New Cornerstone phone mast for Sheffield - providing Vodafone and Telofonica coverage in Crookes

A busy Sheffield suburb could have a new phone mast as mobile companies say they need to place them where demand is high.

Tuesday, 16th November 2021, 1:30 pm

Cornerstone network, which provides mobile coverage for Vodafone and Telefonica, wants to erect a 17.5m monopole with cabinets on Crookes, by Coombe Place flats.

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Plans for 15m high 5G mobile phone mast in Sheffield city centre refused

In 2000, Vodafone and Telefonica launched their 3G service and a number of tall masts were erected to provide “basic radio coverage” to populated areas.

A 17.5m mobile phone mast is planned for Crookes, by Coombe Place flats.

But the way we use our phones and other technology has changed and Cornerstone says 5G uses higher frequency radio signals that have a shorter range so more base stations are needed.

It says in a planning application: “Due to the technology required for 5G, the antenna height in many cases must be greater than that for previous technology.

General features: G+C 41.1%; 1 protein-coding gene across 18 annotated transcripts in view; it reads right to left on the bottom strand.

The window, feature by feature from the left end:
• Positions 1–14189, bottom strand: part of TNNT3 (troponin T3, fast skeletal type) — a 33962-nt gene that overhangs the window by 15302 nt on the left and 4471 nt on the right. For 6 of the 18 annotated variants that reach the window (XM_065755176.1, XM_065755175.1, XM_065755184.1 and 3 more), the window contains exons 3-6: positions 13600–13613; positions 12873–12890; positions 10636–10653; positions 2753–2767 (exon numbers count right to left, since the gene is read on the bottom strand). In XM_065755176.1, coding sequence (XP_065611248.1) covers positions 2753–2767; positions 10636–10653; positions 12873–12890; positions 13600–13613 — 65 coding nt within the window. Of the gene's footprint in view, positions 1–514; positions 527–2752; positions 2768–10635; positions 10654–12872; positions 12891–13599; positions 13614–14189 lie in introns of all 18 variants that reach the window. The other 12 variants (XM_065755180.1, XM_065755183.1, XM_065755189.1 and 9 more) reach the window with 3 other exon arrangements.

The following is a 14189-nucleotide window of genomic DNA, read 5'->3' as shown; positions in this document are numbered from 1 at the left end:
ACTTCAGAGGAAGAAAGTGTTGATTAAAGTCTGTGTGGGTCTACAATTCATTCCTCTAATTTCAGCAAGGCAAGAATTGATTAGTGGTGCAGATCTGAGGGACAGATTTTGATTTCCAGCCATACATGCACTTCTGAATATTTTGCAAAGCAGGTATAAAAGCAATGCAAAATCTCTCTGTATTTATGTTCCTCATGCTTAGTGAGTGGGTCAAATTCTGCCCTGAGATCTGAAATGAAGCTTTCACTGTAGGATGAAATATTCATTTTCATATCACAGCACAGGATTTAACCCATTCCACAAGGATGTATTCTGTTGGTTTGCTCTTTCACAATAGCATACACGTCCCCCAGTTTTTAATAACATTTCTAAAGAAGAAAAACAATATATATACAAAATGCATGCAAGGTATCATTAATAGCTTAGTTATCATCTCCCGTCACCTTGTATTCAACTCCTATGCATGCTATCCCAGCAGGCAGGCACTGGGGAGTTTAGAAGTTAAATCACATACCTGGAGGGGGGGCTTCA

“It is very important to note that mobiles can only work with a network of base stations in place where people want to use their phones or other wireless devices. Without base stations, the technology we rely on simply won’t work.”

What’s the difference between 3G, 4G and 5G technology?

A 17.5m mobile phone mast is planned for Crookes, by Coombe Place flats.

The 3G service allowed broadband access to the internet for mobile phones and laptops while 4G enabled ultra-fast speeds when browsing the internet, streaming videos, sending emails or downloading.

Cornerstone said: “5G is the new generation of wireless technology and will deliver the reliable and faster networks of the future.

“With the ability to connect one million devices per square kilometre, 5G offers higher speeds and capacity than anything that has come before.

“Whether it be in the healthcare, transport, energy or retail sectors, 5G will reshape how we use these services and will bring substantial savings to households, businesses and councils.”

Planning officers have previously refused phone masts for obstructing the pavement, such as one on Jessop Street near the junction with Eyre Street in the city centre They said it would block the footpath and cycleway.

And there’s already been one objection to the Crookes mast from a Coombe Road resident who says: “It’s a very busy road where the road narrows and reduces access rights for pedestrians, most noticeably disabled and blind.”

Planning officers are considering the application